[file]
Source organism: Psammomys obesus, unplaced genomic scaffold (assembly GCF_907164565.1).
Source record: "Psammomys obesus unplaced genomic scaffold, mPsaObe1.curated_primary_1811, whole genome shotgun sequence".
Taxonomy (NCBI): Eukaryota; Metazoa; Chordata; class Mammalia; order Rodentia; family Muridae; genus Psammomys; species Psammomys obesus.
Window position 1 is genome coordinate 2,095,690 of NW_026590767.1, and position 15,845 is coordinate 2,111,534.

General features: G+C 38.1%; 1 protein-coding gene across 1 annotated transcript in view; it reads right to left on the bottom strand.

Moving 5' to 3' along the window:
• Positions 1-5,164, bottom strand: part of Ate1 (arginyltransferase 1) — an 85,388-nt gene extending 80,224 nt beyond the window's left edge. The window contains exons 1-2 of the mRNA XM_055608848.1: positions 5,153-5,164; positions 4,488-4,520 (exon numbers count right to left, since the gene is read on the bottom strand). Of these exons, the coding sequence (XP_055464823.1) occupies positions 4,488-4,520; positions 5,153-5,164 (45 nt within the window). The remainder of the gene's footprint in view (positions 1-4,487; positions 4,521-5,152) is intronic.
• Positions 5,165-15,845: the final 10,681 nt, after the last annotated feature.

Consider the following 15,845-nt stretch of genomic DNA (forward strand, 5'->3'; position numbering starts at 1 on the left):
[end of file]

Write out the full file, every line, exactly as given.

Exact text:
Source organism: Psammomys obesus, unplaced genomic scaffold (assembly GCF_907164565.1).
Source record: "Psammomys obesus unplaced genomic scaffold, mPsaObe1.curated_primary_1811, whole genome shotgun sequence".
Taxonomy (NCBI): Eukaryota; Metazoa; Chordata; class Mammalia; order Rodentia; family Muridae; genus Psammomys; species Psammomys obesus.
Window position 1 is genome coordinate 2,095,690 of NW_026590767.1, and position 15,845 is coordinate 2,111,534.

General features: G+C 38.1%; 1 protein-coding gene across 1 annotated transcript in view; it reads right to left on the bottom strand.

Moving 5' to 3' along the window:
• Positions 1-5,164, bottom strand: part of Ate1 (arginyltransferase 1) — an 85,388-nt gene extending 80,224 nt beyond the window's left edge. The window contains exons 1-2 of the mRNA XM_055608848.1: positions 5,153-5,164; positions 4,488-4,520 (exon numbers count right to left, since the gene is read on the bottom strand). Of these exons, the coding sequence (XP_055464823.1) occupies positions 4,488-4,520; positions 5,153-5,164 (45 nt within the window). The remainder of the gene's footprint in view (positions 1-4,487; positions 4,521-5,152) is intronic.
• Positions 5,165-15,845: the final 10,681 nt, after the last annotated feature.

Consider the following 15,845-nt stretch of genomic DNA (forward strand, 5'->3'; position numbering starts at 1 on the left):